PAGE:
The Herald reports on the early release of this year's flu vaccination. Everett Clinic Walk-In Clinic physician and Flu doctor, Yuan Po Tu, MD, contributes:
The vaccine-induced immunity can wane over time and lower defenses toward the end of the flu season.
EVERETT — Halloween candy and flu shots are already being peddled by some stores.
You might want to resist the temptation. Not for the candy — for the shot.
“It’s too early,” said Dr. Yuan-Po Tu, who monitors influenza for The Everett Clinic. “We want everybody to get a flu shot. We want them to get it in the fall, not in the summer, even though it is being offered.”
The vaccine-induced immunity can wane over time, and lower defenses to whatever punch will come at the end of the 2019-20 flu season.
“While it’s definitely better to get your flu shot early rather than not at all, we recommend holding off just a little bit longer unless your health care provider suggests otherwise,” said Heather Thomas, spokesperson for the Snohomish Health District.
“The peak of flu seasons can shift from year to year, making it a bit hard to pinpoint the ‘perfect’ time to get your flu shot. However, getting one by the end of October is a good rule of thumb to follow.”
In the 2018-19 flu season, which peaked twice, there were 26 deaths from the virus in Snohomish County and 241 statewide.
It takes about two weeks after vaccination for antibodies that protect against flu to develop.
“Ideally you want everybody to be vaccinated in October,” Tu said. “That’s hard to do. At The Everett Clinic last year we vaccinated 65,000 people. The issue is how do you vaccinate a lot of people in a very short period of time if you tell them to all come in October. Then you start a little bit earlier.”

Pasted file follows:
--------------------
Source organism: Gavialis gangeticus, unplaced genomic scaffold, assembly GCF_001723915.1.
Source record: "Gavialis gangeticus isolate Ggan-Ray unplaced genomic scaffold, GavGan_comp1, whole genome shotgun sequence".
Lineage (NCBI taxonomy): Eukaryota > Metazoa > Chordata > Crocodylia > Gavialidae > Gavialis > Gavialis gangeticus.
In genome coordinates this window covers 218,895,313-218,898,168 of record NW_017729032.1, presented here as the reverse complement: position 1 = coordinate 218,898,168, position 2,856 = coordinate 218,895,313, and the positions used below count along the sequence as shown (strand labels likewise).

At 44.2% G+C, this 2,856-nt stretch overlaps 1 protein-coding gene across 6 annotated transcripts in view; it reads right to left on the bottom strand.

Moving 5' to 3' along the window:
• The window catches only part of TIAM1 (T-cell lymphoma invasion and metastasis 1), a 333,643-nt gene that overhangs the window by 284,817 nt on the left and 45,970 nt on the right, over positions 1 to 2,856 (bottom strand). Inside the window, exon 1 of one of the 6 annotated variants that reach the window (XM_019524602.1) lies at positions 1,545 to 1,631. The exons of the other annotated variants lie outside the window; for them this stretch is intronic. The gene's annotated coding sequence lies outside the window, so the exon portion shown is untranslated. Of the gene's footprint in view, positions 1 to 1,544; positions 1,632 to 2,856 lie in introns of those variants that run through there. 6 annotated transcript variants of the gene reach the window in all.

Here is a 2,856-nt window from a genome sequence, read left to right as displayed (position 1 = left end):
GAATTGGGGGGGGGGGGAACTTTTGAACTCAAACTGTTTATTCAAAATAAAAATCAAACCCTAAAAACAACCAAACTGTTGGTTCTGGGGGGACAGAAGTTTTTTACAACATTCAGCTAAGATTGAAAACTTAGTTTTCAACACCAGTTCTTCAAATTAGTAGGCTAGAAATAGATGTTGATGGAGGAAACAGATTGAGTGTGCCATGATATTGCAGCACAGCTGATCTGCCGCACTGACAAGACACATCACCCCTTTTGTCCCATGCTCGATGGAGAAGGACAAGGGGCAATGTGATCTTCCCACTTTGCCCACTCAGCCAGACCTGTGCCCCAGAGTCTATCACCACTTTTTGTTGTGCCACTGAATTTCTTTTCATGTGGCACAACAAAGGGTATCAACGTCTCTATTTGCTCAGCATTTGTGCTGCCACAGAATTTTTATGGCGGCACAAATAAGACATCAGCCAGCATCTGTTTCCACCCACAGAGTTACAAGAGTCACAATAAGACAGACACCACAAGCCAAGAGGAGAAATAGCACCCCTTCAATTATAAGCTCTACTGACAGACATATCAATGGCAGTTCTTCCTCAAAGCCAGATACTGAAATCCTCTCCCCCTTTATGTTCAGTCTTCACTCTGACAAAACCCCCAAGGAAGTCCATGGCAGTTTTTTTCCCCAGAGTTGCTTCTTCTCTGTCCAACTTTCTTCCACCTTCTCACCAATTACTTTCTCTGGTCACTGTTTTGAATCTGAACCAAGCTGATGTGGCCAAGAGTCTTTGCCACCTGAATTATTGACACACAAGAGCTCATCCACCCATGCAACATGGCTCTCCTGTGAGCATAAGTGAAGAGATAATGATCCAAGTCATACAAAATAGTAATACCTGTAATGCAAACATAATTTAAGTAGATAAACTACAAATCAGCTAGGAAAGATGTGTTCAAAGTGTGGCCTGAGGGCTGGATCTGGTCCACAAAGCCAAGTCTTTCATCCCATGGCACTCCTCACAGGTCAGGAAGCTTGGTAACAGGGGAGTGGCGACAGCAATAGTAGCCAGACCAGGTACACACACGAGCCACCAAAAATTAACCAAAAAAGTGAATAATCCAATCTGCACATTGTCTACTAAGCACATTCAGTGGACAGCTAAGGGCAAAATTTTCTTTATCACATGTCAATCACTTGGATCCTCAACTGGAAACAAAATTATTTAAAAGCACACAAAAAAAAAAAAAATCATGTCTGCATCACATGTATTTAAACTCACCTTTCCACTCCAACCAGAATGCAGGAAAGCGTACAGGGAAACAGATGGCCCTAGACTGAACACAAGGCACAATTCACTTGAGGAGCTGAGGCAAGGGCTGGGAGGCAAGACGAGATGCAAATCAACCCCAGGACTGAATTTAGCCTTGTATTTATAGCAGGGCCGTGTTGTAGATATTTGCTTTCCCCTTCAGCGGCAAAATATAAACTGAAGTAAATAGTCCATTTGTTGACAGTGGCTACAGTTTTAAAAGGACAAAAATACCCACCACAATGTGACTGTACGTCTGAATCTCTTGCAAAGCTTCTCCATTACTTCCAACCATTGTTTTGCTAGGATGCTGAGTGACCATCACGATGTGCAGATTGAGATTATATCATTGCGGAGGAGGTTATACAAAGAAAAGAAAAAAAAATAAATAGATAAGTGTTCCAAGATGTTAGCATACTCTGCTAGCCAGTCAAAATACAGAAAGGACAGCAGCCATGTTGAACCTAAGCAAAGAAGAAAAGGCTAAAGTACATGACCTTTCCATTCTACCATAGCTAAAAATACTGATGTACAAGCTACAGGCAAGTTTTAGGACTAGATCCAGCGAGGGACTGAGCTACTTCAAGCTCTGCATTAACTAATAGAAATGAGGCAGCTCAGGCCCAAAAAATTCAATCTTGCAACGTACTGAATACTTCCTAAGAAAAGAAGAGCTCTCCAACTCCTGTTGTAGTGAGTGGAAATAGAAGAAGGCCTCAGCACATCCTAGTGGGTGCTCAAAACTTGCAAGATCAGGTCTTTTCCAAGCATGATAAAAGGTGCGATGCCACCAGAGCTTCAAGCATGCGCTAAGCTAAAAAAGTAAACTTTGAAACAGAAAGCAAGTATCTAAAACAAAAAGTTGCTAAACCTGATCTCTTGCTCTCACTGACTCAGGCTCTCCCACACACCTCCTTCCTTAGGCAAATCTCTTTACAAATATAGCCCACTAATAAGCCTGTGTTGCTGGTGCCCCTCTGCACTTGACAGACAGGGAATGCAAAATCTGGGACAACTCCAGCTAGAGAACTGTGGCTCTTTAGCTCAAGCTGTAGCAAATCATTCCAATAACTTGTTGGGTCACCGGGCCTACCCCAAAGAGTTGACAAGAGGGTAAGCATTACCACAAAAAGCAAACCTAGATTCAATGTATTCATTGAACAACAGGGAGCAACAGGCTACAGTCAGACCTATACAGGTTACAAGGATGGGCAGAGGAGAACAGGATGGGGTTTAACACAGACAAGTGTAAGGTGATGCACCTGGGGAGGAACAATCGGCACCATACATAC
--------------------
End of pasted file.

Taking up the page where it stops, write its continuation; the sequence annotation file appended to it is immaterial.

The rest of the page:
The last week in September is fine, Tu said. That’s when clinic staff get vaccinated.
The CDC recommends that people get a flu vaccine by the end of October.
Why are some stores pushing the shot now?
Because they have it.
“Depending on who you are and how much flu vaccine you buy, it might come into your warehouse now or it might be a month from now,” Tu said.
A banner in front of the Safeway store in Silver Lake reads “Free flu shots” (with most insurance) and offers a 10% off shopping coupon. Inside the store at 11031 19th Ave SE, the pitch on the overheard speakers urges shoppers to get a flu shot. A sign by the pharmacy promotes flu shots.
A check with the Bartell Drugs across the street found that flu shots were not being given yet. At Costco, a few blocks down, the person at the pharmacy said it would be October.
Tu said The Everett Clinic’s flu shot campaign doesn’t end after October. “We make a big push in November and December,” he said.
Getting the vaccine later, even if flu is peaking, is still likely of benefit.
“The normal flu season is 12 to 14 weeks,” Tu said. “Last year we had the longest flu season on record. It was close to 18-20 weeks.”
There were around 800 positive tests for the flu in the week leading into March 17 at Everett Clinic. Providence Regional Medical Center Everett and its emergency room had also been at near capacity.
The vaccines are updated annually to better match circulating viruses. “The reason you get a flu shot every year is because the flu virus changes and the formulation changes,” Tu said.
Even then it’s not an exact science.
The 2018-19 flu season was unusual. Early on, the predominant virus was Influenza A H1N1. Then it was Influenza A H3N2, which could be more life-threatening for seniors and people with chronic health conditions.
“At the end of last flu season it was apparent the flu virus was mutating,” Tu said. “The flu virus came in two waves. The virus circulating in the second half of the year was mutated and was not matched to the vaccine.”
It is too early to know what twists this flu season has in store.
The CDC recommends everyone 6 months and older get a flu vaccine. Those under 5 and seniors are at the highest risk for developing complications from the flu.
Of the 241 deaths in the 2018-19 season, 167 were of people 65 or older.
Flu symptoms typically start suddenly and include fever, chills, cough, sore throat, runny or stuffy nose, body aches, headache, fatigue and, in some cases, vomiting and diarrhea.
View the article, "Flu shots are here but some docs say it’s too soon to get one."